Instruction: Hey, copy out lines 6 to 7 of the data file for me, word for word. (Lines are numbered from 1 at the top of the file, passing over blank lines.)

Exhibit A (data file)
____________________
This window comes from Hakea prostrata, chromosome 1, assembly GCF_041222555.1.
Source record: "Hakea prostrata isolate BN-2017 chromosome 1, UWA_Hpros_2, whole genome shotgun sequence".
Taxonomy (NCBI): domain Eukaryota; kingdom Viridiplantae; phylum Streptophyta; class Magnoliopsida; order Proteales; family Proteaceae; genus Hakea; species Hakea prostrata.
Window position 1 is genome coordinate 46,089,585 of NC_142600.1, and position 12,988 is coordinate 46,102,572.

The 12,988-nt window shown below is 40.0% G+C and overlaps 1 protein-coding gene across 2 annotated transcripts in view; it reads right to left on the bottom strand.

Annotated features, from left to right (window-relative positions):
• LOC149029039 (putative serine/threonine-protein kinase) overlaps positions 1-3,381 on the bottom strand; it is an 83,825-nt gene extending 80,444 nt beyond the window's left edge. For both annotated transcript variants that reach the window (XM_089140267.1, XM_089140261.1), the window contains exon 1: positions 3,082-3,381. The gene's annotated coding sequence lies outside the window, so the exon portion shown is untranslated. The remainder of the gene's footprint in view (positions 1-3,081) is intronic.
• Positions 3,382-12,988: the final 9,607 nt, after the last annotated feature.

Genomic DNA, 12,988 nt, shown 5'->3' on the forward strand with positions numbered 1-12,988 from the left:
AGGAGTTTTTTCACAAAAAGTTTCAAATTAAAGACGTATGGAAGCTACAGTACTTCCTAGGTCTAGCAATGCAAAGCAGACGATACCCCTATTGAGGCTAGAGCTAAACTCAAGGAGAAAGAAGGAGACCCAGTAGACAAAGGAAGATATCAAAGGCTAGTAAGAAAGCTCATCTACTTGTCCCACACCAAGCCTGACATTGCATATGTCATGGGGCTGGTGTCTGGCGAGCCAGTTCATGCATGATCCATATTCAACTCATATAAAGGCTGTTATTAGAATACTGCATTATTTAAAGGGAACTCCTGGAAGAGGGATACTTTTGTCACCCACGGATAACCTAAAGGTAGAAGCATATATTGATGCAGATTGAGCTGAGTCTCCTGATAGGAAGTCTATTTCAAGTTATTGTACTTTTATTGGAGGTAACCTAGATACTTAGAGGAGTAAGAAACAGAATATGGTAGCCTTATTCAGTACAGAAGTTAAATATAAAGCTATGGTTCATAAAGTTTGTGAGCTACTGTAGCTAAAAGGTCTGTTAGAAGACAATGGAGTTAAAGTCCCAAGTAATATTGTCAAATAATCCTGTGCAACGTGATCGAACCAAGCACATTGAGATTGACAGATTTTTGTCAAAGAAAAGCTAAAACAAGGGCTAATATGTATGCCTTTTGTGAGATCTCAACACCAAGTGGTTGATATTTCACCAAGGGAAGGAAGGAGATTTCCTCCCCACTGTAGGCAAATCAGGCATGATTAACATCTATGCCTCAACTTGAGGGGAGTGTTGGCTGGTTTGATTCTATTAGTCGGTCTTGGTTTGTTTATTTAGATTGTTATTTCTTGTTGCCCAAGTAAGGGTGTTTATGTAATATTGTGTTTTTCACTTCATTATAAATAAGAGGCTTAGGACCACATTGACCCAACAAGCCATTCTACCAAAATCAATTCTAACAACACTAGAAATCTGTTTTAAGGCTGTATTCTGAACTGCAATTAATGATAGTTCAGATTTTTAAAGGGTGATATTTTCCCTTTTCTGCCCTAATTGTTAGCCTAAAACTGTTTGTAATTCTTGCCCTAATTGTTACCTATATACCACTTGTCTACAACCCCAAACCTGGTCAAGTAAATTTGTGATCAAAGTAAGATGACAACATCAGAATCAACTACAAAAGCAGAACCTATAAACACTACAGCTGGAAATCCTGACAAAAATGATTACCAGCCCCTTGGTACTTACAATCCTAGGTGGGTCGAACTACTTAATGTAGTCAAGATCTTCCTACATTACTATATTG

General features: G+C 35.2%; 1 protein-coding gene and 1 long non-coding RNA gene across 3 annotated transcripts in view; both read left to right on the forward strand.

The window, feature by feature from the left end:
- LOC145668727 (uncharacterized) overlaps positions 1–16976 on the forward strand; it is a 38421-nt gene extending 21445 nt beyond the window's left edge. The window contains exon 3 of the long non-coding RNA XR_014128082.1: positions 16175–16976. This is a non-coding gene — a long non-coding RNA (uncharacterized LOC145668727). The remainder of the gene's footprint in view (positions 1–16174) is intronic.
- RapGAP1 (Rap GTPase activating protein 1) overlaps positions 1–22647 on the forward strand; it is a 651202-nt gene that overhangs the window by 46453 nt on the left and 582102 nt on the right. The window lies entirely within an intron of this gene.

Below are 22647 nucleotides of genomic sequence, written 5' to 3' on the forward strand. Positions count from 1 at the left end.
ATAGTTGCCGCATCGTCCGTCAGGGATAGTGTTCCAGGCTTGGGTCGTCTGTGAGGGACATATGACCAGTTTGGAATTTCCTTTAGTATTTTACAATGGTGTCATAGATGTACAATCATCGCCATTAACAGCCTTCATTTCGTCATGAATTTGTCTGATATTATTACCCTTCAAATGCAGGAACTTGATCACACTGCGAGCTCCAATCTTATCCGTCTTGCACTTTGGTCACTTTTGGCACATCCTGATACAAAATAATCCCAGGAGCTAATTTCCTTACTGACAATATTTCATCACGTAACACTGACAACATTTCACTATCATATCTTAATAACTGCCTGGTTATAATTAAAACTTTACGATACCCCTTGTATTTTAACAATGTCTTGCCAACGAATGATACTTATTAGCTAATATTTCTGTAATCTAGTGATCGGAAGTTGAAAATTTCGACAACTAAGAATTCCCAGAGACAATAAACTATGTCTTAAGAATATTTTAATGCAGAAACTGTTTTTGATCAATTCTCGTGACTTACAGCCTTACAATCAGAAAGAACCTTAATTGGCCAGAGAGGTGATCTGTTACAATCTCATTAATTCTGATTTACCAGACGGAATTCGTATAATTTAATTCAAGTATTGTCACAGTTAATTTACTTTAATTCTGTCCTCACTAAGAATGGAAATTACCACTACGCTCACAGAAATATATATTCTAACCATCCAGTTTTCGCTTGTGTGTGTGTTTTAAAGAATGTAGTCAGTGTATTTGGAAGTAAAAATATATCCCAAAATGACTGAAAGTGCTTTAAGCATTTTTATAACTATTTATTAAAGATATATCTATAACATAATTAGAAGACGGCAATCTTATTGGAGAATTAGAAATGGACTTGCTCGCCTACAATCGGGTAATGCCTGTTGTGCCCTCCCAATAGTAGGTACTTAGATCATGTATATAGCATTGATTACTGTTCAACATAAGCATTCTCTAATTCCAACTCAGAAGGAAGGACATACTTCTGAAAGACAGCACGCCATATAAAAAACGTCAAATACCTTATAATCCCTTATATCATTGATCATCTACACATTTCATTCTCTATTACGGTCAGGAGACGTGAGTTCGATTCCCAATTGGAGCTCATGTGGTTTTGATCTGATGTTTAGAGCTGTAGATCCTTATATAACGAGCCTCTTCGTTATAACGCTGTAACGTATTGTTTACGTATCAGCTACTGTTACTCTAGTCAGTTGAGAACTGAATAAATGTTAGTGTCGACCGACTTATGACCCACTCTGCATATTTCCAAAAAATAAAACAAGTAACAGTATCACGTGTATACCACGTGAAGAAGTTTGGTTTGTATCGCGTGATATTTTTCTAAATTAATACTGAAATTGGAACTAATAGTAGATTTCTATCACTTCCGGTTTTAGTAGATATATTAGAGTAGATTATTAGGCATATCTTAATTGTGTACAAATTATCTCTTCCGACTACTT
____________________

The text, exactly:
Annotated features, from left to right (window-relative positions):
• LOC149029039 (putative serine/threonine-protein kinase) overlaps positions 1-3,381 on the bottom strand; it is an 83,825-nt gene extending 80,444 nt beyond the window's left edge. For both annotated transcript variants that reach the window (XM_089140267.1, XM_089140261.1), the window contains exon 1: positions 3,082-3,381. The gene's annotated coding sequence lies outside the window, so the exon portion shown is untranslated. The remainder of the gene's footprint in view (positions 1-3,081) is intronic.